During an episode of ESPN’s “First Take” last Thursday, the 35-year-old Christian rapper who was the first to simultaneously top both the Billboard gospel music charts and the Billboard 200 with his 2014 album Anomaly, admitted that the Sacramento Kings basketball team were not quick to give his music a chance. After one of the team’s coaches announced he was giving away CDs from the Christian rapper, people weren’t too keen on taking the offer.
“I think in the locker room, athletes want to hear something to get them riled up,” he said. “They want to hear something to get them focused on the field, on the court, whatever it may be, and I provide an alternative to some of the other stuff that some cats might be listening to.”
“Sometimes that genre, when you kind of classify it as ‘gospel’ or ‘Christian,’ it’s off-putting. So a lot of times I don’t label it,” he explained. “I may talk about social issues, I may talk about love, relationships, I may talk about my love for Jesus. It could be all of that.”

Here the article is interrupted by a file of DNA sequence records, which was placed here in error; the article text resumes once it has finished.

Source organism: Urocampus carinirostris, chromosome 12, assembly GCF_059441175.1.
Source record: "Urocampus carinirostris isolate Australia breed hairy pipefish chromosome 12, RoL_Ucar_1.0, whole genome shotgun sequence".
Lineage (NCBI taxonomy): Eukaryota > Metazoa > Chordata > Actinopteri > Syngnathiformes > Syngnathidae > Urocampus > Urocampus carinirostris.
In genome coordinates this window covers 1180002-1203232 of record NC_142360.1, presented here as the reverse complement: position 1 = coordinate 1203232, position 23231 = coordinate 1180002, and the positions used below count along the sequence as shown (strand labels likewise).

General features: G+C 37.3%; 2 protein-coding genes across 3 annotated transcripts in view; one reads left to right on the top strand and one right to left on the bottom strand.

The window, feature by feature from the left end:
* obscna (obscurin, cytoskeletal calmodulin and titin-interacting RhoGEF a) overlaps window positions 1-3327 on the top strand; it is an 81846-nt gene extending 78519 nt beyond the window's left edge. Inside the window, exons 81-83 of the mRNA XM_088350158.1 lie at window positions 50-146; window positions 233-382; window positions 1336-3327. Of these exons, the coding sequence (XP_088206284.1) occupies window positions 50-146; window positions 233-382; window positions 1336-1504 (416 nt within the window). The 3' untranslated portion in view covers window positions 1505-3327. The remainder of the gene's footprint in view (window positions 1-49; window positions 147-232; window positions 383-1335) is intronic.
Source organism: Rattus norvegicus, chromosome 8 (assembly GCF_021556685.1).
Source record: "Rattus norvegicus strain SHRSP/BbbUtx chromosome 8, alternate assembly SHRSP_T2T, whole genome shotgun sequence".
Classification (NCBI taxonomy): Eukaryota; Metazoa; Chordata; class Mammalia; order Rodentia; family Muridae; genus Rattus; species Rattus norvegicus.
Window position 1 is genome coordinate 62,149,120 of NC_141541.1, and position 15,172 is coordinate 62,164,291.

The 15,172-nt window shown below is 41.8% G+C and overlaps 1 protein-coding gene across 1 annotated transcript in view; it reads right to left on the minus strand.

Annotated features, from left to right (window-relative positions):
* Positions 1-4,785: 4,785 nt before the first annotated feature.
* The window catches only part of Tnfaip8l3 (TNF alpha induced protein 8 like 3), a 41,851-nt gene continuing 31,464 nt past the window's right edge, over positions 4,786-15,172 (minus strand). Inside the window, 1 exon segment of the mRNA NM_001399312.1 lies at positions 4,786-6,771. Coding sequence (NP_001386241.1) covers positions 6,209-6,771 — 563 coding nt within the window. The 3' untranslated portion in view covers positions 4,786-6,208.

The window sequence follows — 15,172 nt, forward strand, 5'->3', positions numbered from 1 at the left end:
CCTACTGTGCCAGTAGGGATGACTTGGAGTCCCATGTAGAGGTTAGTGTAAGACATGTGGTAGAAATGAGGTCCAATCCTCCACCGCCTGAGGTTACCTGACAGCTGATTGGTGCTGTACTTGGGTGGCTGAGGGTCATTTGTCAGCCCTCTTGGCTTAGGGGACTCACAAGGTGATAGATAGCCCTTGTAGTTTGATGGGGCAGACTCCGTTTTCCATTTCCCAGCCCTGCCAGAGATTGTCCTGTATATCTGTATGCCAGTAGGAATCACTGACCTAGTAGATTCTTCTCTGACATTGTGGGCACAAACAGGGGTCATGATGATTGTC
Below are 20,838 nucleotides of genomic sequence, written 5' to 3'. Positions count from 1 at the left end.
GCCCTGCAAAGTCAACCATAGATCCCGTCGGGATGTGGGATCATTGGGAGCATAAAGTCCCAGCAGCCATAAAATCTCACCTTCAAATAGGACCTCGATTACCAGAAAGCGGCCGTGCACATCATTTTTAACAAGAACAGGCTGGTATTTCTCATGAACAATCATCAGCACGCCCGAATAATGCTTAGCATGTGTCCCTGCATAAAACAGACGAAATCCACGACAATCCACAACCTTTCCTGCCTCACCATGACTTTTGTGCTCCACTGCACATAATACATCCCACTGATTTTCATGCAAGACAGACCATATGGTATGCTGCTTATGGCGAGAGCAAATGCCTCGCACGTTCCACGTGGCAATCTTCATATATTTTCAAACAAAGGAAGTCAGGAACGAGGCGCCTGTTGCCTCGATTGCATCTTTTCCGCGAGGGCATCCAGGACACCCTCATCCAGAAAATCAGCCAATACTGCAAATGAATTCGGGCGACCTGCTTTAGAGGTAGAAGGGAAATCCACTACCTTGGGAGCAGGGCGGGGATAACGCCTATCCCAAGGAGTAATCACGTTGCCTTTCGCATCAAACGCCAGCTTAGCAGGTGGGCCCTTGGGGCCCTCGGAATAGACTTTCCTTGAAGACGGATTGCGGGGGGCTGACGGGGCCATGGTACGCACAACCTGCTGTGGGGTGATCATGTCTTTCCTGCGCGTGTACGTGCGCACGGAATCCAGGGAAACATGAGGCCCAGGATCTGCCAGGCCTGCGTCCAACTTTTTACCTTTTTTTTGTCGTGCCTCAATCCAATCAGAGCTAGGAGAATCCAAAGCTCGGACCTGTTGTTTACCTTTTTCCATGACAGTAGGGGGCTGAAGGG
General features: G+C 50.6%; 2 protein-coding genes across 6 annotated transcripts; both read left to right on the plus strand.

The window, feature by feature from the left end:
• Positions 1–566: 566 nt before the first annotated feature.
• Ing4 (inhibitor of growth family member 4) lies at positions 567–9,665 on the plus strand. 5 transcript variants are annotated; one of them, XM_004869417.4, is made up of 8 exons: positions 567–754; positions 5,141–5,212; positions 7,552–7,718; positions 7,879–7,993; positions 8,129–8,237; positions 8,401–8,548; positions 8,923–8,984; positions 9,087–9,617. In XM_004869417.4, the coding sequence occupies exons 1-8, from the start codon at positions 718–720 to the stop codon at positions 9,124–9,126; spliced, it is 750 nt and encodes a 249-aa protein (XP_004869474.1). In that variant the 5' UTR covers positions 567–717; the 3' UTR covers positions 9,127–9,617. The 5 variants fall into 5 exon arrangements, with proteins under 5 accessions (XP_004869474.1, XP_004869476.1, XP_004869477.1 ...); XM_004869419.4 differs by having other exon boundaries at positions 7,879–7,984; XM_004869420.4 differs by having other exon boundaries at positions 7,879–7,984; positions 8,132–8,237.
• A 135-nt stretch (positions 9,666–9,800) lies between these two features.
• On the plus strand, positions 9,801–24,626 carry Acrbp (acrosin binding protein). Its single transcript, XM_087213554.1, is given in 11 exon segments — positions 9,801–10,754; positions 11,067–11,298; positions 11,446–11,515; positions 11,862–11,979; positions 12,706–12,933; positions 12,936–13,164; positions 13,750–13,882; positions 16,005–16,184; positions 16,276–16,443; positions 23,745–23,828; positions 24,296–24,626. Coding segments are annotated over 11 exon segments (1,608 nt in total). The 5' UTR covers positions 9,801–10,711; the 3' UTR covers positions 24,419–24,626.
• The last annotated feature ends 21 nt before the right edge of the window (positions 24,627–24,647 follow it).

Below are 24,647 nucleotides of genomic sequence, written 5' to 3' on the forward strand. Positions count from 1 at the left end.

Earlier this year, the rapper dug deeper into what it means to be a Christian in today’s society, noting that modern day Christians are often stereotyped.
“For a lot of people, groups, Christians included, issues are homogenized and so to be a Christian I’m either this staunch conservative Republican or I’m this tree hugging liberal,” Lecrae told CNN. “You’re stereotyped. It’s almost assumed that people know what your issues are going to be.”
For the rapper and head of the Reach Records label, his Christianity does not define his personality.
“A Christian is noun. A Christian is a person. I function, I live life as a Christian and me living life as a Christian doesn’t mean I’m a sanitized person,” Lecrae told CNN. “It means that I readily admit I’m a jacked up person and I need a Savior.”
“My views as a Christian means there’s moral plumb line that I’m fighting to adhere to … it’s not say this is the way the country’s going to run and things are going to be,” Lecrae said. “Honestly, what Jesus was about, was laying his life down for the marginalized who didn’t have it all together.”
In a previous interview with The Atlantic, the rapper and mogul said he believes people have placed limits on the faith. “We’ve limited Christianity to salvation and sanctification,” he said. “Christianity is the truth about everything. If you say you have a Christian worldview, that means you see the world through that lens — not just how people get saved and what to stay away from.”